Posted by on Mar 14, 2014 in , | 0 comments

My name is Mindy.

When I look at my three children, the future I envision for them is not different based on their genders. I hope they find loving partners, become nurturing parents, gain an education, and find a satisfying work-family balance. I look at my daughter and see a dynamic personality with the potential to inspire and lead others. I look at my youngest son, a natural nurturer, and see him gently caring for his children.

While I was always aware of gender disparities in budgets and leadership roles throughout my life as an active LDS woman, they have become more important to me as I watch my children grow. My children are currently primary age and their gospel instruction is not divided by gender, nor is their vision of serving God in the future. They are coming upon an age, however, when they will become divided by gender and this concerns me.

My sons’ path toward leadership and priesthood authority will be made very clear, beginning at age 12. They will be taught to act in the name of God and lead and bless all people, regardless of whether or not they become fathers. My daughter’s path, conversely, will become very focused on her role as a mother and she will be directed toward leading children and women. I worry about this focus when I consider the possibilities for her if she does not fit comfortably into the gender roles defined for women in the LDS Church. When my children look for visual representations of spiritual, monetary, and organizational authority, they will primarily see men.

These inequalities did not necessarily lead to the idea of ordination for me until recently. I see many solutions within the culture and structure of the church that could address some of these inequalities. Some are as simple as changing which callings require priesthood authority, reinstating the previous Relief Society autonomy, and addressing some of the language we use within the church.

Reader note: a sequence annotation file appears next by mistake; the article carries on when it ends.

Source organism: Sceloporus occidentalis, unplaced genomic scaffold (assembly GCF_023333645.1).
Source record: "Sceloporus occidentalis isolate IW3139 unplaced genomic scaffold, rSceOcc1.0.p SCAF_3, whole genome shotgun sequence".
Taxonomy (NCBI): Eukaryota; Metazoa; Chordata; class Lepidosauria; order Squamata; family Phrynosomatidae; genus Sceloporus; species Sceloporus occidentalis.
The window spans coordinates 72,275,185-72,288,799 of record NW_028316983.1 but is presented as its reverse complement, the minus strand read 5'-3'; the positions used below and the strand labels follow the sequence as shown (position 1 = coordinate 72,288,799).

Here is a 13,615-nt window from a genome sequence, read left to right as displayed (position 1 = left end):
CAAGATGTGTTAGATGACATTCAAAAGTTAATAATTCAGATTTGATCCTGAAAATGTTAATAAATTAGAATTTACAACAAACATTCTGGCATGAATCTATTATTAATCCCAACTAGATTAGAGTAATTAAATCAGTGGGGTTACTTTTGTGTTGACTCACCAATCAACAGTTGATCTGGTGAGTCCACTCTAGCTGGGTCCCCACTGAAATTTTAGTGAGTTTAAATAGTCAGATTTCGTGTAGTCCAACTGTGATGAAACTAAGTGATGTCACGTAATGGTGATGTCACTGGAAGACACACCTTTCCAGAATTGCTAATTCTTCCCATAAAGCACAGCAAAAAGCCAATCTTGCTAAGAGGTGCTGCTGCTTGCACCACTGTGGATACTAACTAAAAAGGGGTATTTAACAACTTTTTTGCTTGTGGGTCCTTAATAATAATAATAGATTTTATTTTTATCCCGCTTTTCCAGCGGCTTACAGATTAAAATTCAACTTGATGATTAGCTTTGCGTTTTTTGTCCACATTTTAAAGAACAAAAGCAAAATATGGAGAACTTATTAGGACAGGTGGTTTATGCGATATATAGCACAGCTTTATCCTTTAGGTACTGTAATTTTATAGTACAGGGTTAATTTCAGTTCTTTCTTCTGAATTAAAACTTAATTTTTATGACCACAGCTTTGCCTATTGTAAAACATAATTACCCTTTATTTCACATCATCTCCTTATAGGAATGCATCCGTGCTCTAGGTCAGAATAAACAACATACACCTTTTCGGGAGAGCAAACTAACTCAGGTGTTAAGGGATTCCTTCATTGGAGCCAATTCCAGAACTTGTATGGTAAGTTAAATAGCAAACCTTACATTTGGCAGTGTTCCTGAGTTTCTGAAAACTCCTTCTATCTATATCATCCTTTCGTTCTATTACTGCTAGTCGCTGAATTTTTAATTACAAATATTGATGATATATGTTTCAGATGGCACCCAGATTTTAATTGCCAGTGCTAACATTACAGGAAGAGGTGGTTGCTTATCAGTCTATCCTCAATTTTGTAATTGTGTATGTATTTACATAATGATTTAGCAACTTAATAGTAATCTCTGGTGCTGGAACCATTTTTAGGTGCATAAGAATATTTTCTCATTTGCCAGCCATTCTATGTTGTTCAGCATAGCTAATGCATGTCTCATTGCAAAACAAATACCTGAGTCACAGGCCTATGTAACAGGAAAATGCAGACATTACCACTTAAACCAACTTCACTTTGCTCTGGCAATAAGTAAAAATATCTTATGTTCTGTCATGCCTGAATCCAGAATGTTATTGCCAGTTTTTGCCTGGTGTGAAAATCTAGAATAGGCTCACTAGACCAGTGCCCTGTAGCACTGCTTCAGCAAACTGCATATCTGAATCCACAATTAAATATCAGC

I realized the importance of ordination last year when I watched the faithful sisters from Ordain Women request admission to the Priesthood Session of General Conference – even to watch via satellite in the tabernacle – and witnessed each one being turned away. As I watched men and boys pass these women by, it struck me that I want my daughter to have the same opportunities to serve her God as her brothers – to heal the sick, baptize those that she teaches, perform ordinances, bless her children, and lead men, women, and children. I want my sons to be men who would step out of line to stand with these women, even walking with them to the doors, offering to have these sisters attend in their place.

I believe women should be ordained because my children’s ability to serve their God is not defined by their genders. I envision a future where they serve God side by side in faith in all capacities; leading, blessing, baptizing, nurturing, and healing through the power of the Priesthood.